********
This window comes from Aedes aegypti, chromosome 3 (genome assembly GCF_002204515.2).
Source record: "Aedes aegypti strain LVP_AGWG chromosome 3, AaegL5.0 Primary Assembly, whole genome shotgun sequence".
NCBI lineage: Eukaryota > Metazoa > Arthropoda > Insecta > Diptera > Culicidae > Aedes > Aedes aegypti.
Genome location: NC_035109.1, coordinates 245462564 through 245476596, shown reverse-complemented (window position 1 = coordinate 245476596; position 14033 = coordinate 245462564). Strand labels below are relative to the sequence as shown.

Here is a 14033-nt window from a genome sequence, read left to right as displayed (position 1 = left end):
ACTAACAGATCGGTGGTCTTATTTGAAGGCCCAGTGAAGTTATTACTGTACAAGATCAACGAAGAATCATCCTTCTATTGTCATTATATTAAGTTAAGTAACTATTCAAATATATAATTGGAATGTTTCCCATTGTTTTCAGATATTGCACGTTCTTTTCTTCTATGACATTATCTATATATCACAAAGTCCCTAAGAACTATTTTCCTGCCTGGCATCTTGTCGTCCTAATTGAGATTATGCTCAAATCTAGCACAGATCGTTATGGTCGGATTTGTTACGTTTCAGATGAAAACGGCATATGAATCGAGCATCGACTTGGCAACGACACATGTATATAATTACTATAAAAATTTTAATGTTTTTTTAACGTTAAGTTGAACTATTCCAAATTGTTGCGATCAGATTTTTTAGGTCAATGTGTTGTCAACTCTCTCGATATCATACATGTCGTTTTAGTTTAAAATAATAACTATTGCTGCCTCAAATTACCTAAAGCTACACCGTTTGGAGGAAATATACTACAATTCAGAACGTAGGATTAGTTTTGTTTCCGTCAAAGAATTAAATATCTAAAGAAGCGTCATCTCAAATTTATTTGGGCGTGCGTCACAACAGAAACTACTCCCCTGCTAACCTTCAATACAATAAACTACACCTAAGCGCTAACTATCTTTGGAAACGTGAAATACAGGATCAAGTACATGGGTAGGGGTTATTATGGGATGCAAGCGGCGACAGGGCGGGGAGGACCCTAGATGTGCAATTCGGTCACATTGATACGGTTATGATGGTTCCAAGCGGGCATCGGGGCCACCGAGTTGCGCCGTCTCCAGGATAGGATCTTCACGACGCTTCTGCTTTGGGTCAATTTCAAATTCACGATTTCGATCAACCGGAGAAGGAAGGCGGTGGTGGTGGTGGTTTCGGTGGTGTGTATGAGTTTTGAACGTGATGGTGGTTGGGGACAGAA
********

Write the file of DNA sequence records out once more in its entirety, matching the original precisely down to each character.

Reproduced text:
This window comes from Aedes aegypti, chromosome 3 (genome assembly GCF_002204515.2).
Source record: "Aedes aegypti strain LVP_AGWG chromosome 3, AaegL5.0 Primary Assembly, whole genome shotgun sequence".
NCBI lineage: Eukaryota > Metazoa > Arthropoda > Insecta > Diptera > Culicidae > Aedes > Aedes aegypti.
Genome location: NC_035109.1, coordinates 245462564 through 245476596, shown reverse-complemented (window position 1 = coordinate 245476596; position 14033 = coordinate 245462564). Strand labels below are relative to the sequence as shown.

Here is a 14033-nt window from a genome sequence, read left to right as displayed (position 1 = left end):
ACTAACAGATCGGTGGTCTTATTTGAAGGCCCAGTGAAGTTATTACTGTACAAGATCAACGAAGAATCATCCTTCTATTGTCATTATATTAAGTTAAGTAACTATTCAAATATATAATTGGAATGTTTCCCATTGTTTTCAGATATTGCACGTTCTTTTCTTCTATGACATTATCTATATATCACAAAGTCCCTAAGAACTATTTTCCTGCCTGGCATCTTGTCGTCCTAATTGAGATTATGCTCAAATCTAGCACAGATCGTTATGGTCGGATTTGTTACGTTTCAGATGAAAACGGCATATGAATCGAGCATCGACTTGGCAACGACACATGTATATAATTACTATAAAAATTTTAATGTTTTTTTAACGTTAAGTTGAACTATTCCAAATTGTTGCGATCAGATTTTTTAGGTCAATGTGTTGTCAACTCTCTCGATATCATACATGTCGTTTTAGTTTAAAATAATAACTATTGCTGCCTCAAATTACCTAAAGCTACACCGTTTGGAGGAAATATACTACAATTCAGAACGTAGGATTAGTTTTGTTTCCGTCAAAGAATTAAATATCTAAAGAAGCGTCATCTCAAATTTATTTGGGCGTGCGTCACAACAGAAACTACTCCCCTGCTAACCTTCAATACAATAAACTACACCTAAGCGCTAACTATCTTTGGAAACGTGAAATACAGGATCAAGTACATGGGTAGGGGTTATTATGGGATGCAAGCGGCGACAGGGCGGGGAGGACCCTAGATGTGCAATTCGGTCACATTGATACGGTTATGATGGTTCCAAGCGGGCATCGGGGCCACCGAGTTGCGCCGTCTCCAGGATAGGATCTTCACGACGCTTCTGCTTTGGGTCAATTTCAAATTCACGATTTCGATCAACCGGAGAAGGAAGGCGGTGGTGGTGGTGGTTTCGGTGGTGTGTATGAGTTTTGAACGTGATGGTGGTTGGGGACAGAA